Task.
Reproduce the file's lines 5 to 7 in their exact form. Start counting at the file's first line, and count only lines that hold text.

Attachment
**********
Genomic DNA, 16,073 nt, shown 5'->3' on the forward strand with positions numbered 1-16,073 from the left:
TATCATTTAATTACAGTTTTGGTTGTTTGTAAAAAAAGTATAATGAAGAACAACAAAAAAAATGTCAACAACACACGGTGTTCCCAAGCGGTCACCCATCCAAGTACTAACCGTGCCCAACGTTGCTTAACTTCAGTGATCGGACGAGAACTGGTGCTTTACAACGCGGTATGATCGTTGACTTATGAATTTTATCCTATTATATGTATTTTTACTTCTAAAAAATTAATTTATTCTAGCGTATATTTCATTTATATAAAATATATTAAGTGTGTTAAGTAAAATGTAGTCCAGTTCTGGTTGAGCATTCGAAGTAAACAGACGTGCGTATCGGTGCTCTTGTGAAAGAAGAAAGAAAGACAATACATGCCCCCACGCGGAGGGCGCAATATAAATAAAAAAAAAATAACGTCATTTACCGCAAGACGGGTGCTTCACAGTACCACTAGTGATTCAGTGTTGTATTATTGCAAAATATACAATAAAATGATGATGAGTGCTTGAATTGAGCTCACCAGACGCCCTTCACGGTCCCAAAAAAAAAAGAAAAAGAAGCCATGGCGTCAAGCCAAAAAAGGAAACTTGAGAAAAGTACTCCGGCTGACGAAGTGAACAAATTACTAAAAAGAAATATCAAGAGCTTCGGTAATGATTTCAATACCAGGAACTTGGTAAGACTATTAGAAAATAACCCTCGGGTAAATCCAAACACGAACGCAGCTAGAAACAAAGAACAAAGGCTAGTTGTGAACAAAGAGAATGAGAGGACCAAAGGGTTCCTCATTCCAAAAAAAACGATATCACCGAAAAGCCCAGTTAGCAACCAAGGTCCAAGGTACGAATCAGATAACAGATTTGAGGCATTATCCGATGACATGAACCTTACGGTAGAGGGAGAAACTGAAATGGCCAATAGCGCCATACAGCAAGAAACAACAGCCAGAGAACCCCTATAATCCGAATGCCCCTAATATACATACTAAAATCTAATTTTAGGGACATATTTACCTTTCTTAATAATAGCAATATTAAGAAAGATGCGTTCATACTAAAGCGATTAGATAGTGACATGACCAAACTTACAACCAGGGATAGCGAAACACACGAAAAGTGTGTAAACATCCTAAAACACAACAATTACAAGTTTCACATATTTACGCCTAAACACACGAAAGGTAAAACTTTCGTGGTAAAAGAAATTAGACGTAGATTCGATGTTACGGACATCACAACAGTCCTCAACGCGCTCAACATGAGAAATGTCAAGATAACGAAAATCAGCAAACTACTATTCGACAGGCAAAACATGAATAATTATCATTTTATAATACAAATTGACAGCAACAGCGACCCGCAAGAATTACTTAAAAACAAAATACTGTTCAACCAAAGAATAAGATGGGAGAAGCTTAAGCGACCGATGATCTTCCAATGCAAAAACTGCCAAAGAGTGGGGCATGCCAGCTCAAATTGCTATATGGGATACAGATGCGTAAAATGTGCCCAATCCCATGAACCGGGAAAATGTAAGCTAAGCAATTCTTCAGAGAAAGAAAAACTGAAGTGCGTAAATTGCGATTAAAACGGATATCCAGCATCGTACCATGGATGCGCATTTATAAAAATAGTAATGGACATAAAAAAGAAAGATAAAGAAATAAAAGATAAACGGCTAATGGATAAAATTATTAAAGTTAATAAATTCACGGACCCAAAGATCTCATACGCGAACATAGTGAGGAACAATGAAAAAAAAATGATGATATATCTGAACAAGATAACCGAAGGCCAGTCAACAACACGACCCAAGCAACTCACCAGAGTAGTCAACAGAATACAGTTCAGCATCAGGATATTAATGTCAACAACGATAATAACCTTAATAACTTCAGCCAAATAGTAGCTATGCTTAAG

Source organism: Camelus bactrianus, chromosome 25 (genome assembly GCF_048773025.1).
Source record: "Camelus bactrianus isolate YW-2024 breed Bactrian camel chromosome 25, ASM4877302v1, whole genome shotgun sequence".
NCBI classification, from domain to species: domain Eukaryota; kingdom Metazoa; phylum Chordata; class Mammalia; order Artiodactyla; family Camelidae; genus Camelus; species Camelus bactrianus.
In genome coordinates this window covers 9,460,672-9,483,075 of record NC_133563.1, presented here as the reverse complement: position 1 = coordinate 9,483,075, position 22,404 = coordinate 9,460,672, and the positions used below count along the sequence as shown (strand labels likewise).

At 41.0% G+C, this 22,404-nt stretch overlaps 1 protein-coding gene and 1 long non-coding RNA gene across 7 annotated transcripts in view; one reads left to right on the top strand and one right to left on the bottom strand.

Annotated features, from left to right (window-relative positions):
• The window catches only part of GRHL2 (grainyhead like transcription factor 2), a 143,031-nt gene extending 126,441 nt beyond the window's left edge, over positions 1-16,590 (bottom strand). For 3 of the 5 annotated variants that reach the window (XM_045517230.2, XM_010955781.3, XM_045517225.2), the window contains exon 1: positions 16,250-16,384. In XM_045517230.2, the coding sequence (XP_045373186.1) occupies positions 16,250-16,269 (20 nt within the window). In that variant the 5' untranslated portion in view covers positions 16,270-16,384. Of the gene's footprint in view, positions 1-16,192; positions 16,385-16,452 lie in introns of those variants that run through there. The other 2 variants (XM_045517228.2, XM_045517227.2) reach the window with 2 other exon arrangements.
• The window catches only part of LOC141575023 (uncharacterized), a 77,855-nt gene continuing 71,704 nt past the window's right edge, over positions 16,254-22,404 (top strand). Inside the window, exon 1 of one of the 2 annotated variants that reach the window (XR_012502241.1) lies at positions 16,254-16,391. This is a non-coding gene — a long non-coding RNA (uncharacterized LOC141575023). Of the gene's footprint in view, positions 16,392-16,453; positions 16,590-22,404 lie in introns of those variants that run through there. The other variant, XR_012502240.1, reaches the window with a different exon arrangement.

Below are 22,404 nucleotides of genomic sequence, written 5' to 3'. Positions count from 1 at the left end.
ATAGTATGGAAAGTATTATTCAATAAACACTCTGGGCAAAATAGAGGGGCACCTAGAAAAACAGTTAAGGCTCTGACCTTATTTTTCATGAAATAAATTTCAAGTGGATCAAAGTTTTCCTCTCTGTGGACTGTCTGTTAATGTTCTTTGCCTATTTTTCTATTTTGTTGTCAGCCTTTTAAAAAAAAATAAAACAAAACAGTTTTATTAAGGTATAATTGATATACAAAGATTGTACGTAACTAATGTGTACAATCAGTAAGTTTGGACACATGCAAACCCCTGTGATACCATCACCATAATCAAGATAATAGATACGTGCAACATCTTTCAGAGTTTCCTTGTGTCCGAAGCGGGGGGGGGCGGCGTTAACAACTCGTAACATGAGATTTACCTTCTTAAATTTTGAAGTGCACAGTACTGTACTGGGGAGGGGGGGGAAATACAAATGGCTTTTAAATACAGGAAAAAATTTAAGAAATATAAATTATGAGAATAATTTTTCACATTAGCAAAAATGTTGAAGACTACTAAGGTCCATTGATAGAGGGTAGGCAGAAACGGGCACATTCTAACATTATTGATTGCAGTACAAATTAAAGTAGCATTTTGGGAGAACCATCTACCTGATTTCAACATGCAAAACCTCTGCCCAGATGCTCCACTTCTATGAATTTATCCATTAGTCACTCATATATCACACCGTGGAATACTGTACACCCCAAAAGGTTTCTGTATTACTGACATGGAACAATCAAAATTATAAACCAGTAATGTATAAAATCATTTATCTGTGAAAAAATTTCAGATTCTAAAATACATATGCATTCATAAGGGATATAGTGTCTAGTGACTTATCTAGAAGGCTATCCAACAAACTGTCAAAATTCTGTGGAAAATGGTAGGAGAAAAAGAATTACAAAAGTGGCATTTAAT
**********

NCBI classification, from domain to species: domain Eukaryota; kingdom Metazoa; phylum Chordata; class Mammalia; order Artiodactyla; family Camelidae; genus Camelus; species Camelus bactrianus.
In genome coordinates this window covers 9,460,672-9,483,075 of record NC_133563.1, presented here as the reverse complement: position 1 = coordinate 9,483,075, position 22,404 = coordinate 9,460,672, and the positions used below count along the sequence as shown (strand labels likewise).

At 41.0% G+C, this 22,404-nt stretch overlaps 1 protein-coding gene and 1 long non-coding RNA gene across 7 annotated transcripts in view; one reads left to right on the top strand and one right to left on the bottom strand.